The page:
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What your DR plan should protect

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Application recovery objectives

Assign protection and recovery objectives. Beginning with the most critical applications and the most important data sets,

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define realistic protection levels and recovery objectives. Protection objectives can specify levels of hardware redundancy and failover, and the number of duplicate copies, media types and storage locations. Recovery objectives should include RPO and RTO metrics for all data classes. If you've done a good job of classifying applications and data sets that have common business needs, you should be able to assign consistent RPO and RTO metrics for all the data in each data class (see "Application recovery objectives").

Your protection requirements and recovery metrics, along with application performance requirements, will correlate with storage infrastructure configurations and costs. For example, reference data files might be adequately protected with RAID 5 protection on local disk storage and daily tape-based backups to support an RPO of 24 hours. In contrast, a critical OLTP database with an RPO of one hour (for a site-wide outage) might require local RAID 1 protection, continuous replication to a remote site and frequent snapshot copies to ensure consistent application recovery. The disk storage infrastructure for this OLTP application could cost five times to 10 times as much as the reference-data archive storage. By properly classifying your data, and assigning recovery objectives based on business needs, you should be able to meet the protection and recovery needs of the most demanding applications while reducing infrastructure costs for the less-demanding data classes.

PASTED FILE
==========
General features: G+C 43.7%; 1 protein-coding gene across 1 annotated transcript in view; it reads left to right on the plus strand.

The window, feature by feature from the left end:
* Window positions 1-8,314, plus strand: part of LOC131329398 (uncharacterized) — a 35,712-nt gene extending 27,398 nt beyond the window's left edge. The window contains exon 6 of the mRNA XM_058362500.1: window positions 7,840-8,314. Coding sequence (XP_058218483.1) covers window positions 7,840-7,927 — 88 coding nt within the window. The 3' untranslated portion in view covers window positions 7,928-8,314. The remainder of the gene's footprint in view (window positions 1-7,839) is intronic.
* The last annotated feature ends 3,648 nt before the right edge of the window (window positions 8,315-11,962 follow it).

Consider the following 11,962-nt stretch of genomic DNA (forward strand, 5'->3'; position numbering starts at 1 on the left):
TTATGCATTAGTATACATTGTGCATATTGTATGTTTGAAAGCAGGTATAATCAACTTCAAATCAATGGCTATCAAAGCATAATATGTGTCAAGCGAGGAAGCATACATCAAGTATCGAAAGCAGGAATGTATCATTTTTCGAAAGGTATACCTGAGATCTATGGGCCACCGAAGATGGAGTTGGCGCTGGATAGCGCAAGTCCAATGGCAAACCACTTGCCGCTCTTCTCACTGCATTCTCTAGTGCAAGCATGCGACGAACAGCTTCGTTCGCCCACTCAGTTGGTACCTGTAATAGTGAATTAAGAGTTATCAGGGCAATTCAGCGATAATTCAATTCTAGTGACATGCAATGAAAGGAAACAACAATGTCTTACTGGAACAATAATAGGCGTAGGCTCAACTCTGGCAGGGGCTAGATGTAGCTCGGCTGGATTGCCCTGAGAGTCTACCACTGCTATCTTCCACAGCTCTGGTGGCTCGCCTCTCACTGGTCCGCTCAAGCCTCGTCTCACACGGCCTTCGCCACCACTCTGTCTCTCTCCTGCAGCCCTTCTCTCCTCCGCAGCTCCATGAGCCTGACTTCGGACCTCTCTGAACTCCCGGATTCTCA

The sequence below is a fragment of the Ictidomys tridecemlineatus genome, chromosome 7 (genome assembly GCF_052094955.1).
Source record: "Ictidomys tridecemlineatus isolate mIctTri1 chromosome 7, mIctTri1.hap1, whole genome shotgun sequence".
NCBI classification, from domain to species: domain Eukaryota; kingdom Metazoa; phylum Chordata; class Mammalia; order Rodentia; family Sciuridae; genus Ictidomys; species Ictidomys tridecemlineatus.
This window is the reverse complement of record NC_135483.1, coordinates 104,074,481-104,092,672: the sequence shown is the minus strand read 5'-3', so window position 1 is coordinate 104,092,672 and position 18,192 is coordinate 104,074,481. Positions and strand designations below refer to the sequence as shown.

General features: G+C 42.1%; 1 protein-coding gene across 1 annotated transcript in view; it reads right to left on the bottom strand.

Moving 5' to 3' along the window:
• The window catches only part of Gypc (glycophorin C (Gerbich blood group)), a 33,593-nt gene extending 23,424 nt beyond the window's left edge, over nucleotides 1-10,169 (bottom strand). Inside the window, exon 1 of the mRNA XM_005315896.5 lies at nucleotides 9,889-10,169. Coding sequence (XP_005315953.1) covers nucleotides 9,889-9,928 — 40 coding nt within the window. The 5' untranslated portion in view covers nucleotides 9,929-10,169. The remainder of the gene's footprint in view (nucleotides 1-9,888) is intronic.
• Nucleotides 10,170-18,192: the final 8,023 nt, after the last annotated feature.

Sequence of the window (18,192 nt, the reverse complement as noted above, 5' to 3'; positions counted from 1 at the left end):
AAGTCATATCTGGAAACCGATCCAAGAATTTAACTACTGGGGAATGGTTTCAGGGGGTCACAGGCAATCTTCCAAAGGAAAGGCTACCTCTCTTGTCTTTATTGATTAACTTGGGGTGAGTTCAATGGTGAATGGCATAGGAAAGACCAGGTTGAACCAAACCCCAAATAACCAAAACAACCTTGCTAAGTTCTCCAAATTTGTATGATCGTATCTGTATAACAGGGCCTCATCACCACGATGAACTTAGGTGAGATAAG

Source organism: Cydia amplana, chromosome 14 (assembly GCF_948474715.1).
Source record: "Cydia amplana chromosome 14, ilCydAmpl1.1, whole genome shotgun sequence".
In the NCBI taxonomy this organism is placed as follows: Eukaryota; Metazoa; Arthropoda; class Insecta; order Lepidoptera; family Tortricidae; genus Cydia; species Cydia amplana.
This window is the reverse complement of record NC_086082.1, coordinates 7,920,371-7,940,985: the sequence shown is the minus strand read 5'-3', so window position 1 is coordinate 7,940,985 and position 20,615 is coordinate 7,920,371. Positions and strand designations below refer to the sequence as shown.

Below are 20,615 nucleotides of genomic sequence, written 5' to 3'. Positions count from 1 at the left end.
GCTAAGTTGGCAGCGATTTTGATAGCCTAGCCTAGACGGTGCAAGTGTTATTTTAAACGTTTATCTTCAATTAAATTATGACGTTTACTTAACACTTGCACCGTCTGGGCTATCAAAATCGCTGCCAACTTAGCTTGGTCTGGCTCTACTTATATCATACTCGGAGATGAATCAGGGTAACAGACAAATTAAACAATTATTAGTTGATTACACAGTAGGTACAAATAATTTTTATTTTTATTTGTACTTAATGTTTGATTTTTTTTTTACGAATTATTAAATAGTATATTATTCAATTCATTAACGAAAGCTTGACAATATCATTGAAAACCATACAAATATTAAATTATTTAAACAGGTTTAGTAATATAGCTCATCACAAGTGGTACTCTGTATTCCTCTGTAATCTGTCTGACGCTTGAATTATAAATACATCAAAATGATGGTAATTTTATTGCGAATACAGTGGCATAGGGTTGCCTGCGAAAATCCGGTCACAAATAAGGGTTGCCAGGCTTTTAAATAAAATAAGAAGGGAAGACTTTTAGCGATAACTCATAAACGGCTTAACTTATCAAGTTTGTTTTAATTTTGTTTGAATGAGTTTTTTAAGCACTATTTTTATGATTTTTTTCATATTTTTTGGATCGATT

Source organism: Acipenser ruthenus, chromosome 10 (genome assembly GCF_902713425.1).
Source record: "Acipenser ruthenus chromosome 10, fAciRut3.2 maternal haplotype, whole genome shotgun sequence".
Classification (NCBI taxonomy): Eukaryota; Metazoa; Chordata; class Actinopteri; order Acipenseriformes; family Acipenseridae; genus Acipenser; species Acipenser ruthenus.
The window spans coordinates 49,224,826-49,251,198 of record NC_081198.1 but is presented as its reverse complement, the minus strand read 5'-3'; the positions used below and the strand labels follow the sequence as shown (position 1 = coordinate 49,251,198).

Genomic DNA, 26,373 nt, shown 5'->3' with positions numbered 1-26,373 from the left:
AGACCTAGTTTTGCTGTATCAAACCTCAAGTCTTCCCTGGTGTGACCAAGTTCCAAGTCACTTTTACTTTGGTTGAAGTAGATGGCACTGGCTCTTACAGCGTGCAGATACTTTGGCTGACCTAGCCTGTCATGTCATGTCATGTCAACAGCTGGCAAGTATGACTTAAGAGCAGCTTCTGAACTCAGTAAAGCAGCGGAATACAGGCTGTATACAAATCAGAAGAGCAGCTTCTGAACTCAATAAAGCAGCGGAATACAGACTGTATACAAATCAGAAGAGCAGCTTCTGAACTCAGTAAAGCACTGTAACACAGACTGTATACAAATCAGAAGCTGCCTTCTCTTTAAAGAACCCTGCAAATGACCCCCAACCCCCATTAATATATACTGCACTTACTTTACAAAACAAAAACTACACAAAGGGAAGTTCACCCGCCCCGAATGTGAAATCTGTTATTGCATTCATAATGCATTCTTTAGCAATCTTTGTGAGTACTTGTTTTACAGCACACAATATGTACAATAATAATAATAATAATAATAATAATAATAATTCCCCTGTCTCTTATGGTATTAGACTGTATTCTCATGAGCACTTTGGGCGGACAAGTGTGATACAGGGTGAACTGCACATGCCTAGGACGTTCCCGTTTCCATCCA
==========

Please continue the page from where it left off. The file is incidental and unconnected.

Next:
Continuous improvement. After completing the initial assessment and DR plan, regularly test the DR plan to discover any deficiencies that will require modifications to the plan. As resources permit, or as business needs and risk assessments dictate, plan to execute a more complete data classification and archiving program and a more sophisticated set of recovery and service-level objectives.

This was first published in June 2006

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